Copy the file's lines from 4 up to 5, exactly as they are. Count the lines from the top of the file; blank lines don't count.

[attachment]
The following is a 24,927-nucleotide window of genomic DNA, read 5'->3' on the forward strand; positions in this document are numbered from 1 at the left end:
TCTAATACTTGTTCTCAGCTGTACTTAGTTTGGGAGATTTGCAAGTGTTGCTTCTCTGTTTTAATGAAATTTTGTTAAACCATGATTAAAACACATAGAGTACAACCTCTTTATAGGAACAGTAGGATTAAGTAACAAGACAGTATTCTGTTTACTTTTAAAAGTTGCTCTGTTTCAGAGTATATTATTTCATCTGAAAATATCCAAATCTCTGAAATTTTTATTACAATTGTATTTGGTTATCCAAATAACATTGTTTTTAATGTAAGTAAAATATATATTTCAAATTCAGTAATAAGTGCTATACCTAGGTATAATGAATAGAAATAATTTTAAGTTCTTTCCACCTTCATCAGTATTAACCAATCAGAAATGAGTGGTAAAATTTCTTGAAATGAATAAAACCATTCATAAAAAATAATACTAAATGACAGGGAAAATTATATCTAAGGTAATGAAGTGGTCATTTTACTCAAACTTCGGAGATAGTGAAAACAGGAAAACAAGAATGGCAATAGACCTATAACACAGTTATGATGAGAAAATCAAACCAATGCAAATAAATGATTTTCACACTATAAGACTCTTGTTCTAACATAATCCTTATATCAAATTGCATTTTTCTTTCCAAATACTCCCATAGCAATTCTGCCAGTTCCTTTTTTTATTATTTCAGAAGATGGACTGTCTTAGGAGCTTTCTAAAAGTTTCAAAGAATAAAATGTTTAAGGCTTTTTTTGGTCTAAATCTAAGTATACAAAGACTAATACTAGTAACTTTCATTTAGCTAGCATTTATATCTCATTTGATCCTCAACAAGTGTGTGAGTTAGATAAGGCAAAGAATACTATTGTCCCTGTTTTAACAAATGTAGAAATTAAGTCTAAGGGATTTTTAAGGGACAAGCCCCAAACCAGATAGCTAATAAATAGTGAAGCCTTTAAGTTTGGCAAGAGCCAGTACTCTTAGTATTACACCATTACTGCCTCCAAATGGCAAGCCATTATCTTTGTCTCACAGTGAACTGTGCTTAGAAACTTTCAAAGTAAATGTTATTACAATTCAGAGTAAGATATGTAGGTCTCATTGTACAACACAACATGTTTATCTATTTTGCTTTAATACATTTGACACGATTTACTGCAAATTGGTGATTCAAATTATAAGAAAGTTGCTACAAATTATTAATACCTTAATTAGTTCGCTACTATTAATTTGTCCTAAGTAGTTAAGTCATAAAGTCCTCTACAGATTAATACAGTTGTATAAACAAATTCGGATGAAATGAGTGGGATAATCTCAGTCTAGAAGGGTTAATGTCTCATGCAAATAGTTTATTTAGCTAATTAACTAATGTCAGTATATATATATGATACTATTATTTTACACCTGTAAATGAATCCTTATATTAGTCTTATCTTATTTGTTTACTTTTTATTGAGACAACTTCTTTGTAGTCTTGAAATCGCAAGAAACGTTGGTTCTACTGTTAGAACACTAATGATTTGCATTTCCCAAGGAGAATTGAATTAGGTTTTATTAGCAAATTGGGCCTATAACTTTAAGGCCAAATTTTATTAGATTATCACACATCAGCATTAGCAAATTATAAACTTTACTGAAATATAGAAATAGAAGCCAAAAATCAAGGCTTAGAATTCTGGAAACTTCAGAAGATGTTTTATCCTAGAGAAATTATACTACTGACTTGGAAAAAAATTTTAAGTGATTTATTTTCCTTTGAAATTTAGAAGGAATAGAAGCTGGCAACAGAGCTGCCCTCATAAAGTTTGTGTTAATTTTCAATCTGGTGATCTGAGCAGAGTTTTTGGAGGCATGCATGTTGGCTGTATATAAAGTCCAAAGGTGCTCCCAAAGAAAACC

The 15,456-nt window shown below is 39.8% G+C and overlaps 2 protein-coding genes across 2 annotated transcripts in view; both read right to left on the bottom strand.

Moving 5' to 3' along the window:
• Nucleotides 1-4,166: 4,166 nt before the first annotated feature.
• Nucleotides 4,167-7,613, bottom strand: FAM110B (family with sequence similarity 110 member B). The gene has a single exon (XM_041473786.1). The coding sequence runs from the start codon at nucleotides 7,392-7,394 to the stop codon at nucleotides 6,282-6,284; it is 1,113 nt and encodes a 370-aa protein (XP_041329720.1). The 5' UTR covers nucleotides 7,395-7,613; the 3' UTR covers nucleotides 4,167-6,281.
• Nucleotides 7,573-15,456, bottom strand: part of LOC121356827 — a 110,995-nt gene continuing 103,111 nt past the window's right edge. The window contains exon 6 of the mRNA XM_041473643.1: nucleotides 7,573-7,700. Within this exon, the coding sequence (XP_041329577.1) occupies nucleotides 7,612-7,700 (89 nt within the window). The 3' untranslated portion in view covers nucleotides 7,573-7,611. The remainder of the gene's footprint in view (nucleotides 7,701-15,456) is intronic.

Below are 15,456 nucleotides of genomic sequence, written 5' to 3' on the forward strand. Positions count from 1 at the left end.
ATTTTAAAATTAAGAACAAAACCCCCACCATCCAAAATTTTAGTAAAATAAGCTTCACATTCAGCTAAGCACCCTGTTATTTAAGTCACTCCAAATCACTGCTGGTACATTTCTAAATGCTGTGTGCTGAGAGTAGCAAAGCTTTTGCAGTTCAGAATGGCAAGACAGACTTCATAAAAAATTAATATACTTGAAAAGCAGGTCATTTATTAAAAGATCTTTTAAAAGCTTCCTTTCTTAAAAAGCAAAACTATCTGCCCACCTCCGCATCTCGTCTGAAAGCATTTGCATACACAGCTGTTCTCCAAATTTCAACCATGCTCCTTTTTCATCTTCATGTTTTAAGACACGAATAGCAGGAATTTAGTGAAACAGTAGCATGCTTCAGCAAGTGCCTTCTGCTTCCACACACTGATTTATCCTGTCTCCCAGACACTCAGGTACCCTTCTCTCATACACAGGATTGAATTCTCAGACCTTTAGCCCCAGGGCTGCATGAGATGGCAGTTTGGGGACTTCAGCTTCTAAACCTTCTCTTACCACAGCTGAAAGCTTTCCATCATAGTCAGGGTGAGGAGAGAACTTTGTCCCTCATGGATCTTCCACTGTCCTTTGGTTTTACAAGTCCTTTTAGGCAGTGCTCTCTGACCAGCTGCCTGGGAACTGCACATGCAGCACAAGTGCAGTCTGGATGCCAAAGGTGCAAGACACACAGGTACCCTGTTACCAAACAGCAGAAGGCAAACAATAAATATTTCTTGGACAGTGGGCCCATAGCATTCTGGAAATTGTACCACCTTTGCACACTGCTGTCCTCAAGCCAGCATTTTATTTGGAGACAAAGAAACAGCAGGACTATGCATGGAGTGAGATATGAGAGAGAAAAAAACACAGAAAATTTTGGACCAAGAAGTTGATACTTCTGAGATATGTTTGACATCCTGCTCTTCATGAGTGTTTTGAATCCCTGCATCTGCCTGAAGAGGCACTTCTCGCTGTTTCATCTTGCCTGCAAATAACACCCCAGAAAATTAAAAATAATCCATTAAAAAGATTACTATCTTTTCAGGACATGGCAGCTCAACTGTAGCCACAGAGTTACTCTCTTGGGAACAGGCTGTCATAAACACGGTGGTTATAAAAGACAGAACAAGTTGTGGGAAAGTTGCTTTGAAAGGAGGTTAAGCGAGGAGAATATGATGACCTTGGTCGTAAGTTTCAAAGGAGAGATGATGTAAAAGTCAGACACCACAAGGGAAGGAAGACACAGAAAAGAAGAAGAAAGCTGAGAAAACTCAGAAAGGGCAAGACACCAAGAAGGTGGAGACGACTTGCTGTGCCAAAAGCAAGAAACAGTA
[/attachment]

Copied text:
Moving 5' to 3' along the window:
• Nucleotides 1-4,166: 4,166 nt before the first annotated feature.